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Short Answer Questions (with Solutions) - Lord Ullin’s Daughter Notes | Study English Class 9 - Class 9

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Read the following extracts and answer the questions given thereafter :

1. “And by my word! the bonny bride
 In danger shall not tarry;
 So, though the waves are raging white
 I’ll row you o’er the ferry.”

(a) Who speaks the above lines and to whom?
These lines have been spoken by the boatman to the chieftain.

(b) Who is the ‘bonny bride’?

Ans. She is Lord Ullin’s daughter who has married the chieftain.

(c) What is the reason for the chief and his beloved to hurry across the ferry?

Ans. They had married each other without the consent of Lord Ullin. So he and his men have been chasing them to separate them.

2. By this, the storm grew loud apace,
 The water-wraith was shrieking;
 And in the scowl of heaven each face
 Grew dark as they were speaking,

(a) What change takes place while they were talking?

Ans. The storm has turned furious.

(b) The word ‘water-wraith’ means :

Ans. It means the spirit or the ghost of the sea.

(c) What does the darkness of the sky symbolise?

Ans. The darkness of the sea symbolises the approaching danger.

3. But still, as wilder blew the wind,
 And as the night grew drearer,
 Adown the glen rode armed men,
 Their trampling sounded nearer.

(a) How does the situation become more risky for the lovers?

Ans. The situation becomes more risky for them because Lord Ullin and his men were approaching nearer and nearer.

(b) ‘Trampling’ suggests :

Ans. It suggests the sound of horses’ hoofs.

(c) Words like ‘Adown, ‘rode’ are :

Ans. These words are extremely old fashioned (archaic).

4. Lord Ullin reached that fatal shore,
 His wrath had changed to wailing.

(a) The adjective ‘fatal’ has been used to describe the shore because :

Ans. It was from that shore that Lord Ullin saw the waves engulfing his daughter.

(b) 'His wrath had changed into wailing', means :

Ans. Forgetting his anger, Lord Ullin started crying over the possibility of his daughter meeting the watery grave.

(c) The reason why Lord Ullin came to the shore was to :

Ans. To stop his daughter from eloping with Chieftain.

5. ‘Now who be ye, would cross Lochgyle,
 This dark and stormy weather?’
 O, I am the chief of Ulva’s Isle,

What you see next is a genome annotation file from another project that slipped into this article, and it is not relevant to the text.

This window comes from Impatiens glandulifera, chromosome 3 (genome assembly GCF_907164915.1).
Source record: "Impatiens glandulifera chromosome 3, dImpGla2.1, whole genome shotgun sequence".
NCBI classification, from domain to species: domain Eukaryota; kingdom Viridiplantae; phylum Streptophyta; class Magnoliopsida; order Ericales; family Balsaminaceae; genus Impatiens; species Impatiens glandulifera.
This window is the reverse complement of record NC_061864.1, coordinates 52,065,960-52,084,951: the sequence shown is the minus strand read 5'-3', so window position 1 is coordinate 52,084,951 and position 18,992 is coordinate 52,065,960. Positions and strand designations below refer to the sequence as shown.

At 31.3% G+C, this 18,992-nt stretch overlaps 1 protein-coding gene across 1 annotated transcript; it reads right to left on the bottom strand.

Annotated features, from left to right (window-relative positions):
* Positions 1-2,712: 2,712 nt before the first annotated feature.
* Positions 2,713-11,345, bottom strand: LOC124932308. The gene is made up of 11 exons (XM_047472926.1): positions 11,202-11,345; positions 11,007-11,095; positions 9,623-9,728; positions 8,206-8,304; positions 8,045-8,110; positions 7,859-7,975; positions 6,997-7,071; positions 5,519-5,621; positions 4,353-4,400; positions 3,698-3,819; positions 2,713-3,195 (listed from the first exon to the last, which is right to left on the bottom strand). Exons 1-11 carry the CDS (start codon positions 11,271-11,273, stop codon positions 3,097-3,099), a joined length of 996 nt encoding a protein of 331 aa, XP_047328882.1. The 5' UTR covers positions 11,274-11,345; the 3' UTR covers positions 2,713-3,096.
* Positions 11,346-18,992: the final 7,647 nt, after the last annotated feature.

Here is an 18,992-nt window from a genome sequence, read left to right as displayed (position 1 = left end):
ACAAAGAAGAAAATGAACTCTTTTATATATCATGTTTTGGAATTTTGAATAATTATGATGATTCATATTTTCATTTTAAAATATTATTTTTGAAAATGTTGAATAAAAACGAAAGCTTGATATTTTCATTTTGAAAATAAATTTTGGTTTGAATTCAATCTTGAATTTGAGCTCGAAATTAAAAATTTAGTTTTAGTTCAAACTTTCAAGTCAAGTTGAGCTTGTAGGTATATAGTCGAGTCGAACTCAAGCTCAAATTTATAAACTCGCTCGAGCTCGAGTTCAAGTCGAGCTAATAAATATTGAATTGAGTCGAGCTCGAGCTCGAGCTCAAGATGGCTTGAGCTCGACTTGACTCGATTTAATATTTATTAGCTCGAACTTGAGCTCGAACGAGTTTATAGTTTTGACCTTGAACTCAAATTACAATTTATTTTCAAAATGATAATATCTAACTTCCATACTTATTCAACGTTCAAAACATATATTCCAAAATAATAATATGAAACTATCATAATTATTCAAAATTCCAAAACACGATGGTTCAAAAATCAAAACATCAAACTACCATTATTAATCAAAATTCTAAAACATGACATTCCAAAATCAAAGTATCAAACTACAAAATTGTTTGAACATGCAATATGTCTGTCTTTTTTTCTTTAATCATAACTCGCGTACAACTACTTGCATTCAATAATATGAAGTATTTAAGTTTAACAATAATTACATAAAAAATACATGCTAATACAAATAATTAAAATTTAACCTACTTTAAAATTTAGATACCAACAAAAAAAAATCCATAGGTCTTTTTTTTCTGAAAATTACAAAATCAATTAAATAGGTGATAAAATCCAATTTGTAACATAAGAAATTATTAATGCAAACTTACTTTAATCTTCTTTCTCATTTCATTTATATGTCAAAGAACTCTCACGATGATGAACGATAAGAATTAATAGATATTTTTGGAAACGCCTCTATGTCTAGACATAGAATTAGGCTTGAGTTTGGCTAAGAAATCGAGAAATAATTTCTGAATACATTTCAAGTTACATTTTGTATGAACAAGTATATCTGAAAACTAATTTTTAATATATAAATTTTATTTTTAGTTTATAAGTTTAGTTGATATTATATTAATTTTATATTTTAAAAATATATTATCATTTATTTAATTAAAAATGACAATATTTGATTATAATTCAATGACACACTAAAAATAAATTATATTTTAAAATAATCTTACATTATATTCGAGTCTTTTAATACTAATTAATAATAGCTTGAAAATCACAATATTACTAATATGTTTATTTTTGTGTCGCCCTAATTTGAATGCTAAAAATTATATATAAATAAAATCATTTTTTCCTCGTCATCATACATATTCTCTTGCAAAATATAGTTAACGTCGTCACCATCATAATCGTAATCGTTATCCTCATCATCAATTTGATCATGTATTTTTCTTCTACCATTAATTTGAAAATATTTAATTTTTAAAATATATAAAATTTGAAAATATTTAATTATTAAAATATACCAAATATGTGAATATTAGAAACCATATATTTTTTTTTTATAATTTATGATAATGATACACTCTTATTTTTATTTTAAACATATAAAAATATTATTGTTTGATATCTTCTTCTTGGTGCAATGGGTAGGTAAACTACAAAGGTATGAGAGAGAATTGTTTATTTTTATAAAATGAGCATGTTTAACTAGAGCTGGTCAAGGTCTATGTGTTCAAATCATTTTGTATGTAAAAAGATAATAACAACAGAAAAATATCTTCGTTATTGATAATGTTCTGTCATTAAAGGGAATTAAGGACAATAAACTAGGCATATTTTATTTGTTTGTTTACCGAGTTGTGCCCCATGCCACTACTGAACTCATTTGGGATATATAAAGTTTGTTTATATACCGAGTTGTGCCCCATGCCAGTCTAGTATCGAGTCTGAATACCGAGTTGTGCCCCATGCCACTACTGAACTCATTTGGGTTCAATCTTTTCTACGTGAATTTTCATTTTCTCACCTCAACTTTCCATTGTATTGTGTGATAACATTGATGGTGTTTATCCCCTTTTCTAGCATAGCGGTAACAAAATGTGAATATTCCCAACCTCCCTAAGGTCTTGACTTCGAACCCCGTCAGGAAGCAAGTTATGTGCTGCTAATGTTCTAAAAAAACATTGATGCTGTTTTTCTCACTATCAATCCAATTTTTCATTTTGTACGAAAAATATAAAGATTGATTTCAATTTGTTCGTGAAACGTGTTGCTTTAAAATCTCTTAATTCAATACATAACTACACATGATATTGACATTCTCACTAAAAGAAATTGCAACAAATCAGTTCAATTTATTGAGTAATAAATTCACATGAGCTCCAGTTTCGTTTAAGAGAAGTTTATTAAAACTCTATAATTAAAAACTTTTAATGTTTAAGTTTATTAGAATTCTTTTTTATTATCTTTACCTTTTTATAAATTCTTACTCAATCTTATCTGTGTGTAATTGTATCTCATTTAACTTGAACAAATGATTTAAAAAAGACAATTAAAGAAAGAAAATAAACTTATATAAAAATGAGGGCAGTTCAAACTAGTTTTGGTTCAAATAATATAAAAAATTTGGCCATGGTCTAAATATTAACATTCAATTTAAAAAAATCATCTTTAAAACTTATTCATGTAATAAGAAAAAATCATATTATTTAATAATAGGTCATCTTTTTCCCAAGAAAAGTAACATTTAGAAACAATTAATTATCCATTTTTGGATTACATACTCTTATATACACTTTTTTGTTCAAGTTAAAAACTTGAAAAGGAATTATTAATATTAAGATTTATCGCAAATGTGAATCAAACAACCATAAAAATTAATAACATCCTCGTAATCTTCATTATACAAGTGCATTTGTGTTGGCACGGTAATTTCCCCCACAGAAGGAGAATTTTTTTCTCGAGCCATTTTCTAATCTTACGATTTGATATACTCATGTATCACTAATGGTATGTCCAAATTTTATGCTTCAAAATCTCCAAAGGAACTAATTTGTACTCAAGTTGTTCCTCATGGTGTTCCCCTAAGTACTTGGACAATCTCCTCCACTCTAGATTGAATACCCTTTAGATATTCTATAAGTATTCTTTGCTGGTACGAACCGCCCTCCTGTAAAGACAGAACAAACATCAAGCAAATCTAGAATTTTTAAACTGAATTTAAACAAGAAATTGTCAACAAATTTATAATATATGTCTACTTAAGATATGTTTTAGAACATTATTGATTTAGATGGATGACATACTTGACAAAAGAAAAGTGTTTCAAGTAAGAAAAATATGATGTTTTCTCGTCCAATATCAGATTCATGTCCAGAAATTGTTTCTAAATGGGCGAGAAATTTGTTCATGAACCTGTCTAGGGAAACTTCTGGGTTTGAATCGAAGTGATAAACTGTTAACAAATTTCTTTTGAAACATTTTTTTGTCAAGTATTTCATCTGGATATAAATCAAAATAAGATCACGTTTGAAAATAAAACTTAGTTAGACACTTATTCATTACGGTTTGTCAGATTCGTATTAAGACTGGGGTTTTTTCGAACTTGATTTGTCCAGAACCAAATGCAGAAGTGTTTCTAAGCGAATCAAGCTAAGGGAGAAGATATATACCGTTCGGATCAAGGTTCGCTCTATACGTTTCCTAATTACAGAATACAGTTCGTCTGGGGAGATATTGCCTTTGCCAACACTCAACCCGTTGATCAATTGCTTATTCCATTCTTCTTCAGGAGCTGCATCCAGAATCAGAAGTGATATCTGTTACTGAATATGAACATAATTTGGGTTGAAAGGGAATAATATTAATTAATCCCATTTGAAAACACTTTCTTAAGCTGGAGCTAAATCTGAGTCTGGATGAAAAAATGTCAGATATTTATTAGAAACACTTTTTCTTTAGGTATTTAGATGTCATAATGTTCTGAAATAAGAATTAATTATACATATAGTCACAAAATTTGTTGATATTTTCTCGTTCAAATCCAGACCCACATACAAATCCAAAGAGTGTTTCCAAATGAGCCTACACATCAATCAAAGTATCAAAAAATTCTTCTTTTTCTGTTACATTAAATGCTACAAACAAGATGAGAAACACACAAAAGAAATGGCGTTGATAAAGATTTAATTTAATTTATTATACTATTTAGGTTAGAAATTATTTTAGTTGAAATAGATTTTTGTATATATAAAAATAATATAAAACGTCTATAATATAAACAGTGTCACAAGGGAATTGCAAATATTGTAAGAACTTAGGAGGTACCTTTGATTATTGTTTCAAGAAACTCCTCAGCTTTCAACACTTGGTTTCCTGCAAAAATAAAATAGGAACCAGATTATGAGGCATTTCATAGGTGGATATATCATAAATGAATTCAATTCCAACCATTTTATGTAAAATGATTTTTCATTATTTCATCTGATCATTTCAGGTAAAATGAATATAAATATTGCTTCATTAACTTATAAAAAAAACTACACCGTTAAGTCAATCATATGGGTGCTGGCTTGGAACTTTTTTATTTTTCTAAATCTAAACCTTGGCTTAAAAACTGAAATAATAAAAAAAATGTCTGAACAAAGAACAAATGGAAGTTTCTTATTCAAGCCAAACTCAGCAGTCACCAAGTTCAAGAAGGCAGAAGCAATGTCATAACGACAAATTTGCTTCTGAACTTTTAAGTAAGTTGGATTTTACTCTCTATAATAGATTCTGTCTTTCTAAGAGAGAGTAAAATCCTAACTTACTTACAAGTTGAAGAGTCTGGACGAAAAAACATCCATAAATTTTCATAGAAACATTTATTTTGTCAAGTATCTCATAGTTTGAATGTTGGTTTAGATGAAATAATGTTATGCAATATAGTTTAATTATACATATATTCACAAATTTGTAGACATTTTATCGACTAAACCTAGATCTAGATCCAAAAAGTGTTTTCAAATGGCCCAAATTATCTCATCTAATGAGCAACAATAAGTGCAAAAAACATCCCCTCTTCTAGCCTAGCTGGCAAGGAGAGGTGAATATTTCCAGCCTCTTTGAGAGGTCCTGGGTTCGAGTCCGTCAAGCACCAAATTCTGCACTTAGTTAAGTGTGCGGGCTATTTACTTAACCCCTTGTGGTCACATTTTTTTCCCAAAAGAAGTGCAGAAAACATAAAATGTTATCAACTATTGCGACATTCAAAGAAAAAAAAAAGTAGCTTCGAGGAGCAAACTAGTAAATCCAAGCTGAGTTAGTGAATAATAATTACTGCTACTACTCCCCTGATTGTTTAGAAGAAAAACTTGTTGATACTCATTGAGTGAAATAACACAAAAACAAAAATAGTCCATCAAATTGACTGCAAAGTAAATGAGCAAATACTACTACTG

And this, Lord Ullin’s daughter.

(a) The person who is uttering the first two lines is :

Ans. The person who is speaking the first two lines is the boatman.

(b) The boatman is a little hesitant at the request because :

Ans. It is a dark and stormy night.

(c) The Chieftain and the Lord’s daughter are in a hurry as :

Ans. Lord Ullin and his men are close on their heels and, if caught, the chieftain will surely be killed.

6. “His horsemen hard behind us ride;
 Should they our steps discover,
 Then who shall cheer my bonny bride
 When they have slain her lover?”

(a) The poetic device used in the first line is :

Ans. The poetic device used in ‘alliteration’.

(b) ‘They’ refers to :

Ans. 'They' here refers to Lord Ullin’s men.

(c) The word ‘bonny’ describes the bride as :

Ans. It describes the bride as ‘lovely’.

7. A Chieftain, to the highland, bound
 Cries, “Boatman, do not tarry!
 And I’ll give thee a silver pound
 To row us o’er the ferry!”

(a) Who is the Chieftain and why is he going towards the highlands?

Ans. He is the Chief of Ulva's Island and he is eloping with Lord Uillin's daughter.

(b) Why is the Chieftain in a hurry?

Ans. He is in a hurry as Lord Ullin and his men are pursuing the young couple.

(c) Why did the boatman tarry?

Ans. The boatman hesitated because of the raging storm but finally relented, much impressed by the Chieftain's young bride.


1. Lord Ullin is revengeful, having a dictatorial nature, but is soft at heart. Discuss.

Ans. Lord Ullin’s daughter wanted to marry the chieftain of Ulva's Island. He did not approve of it. The lovers elope. Lord Ullin is furious. Along with his boatmen, he goes after them. This picture of a stern father is one side of facts. The other is that he loved his daughter as is evident from the lines his wrath was changed to wailing “Come back! come back! he cried in grief” And I’ll forgive your Highland chief, “My daughter! my daughter!” he cried in grief. His anger cools down as he sees his daughter in danger. He is ready to forgive her and her lover.

2. Why do you think the boatman was ready to risk his life, knowing fully well that there was a storm in the sea? (CBSE 2010)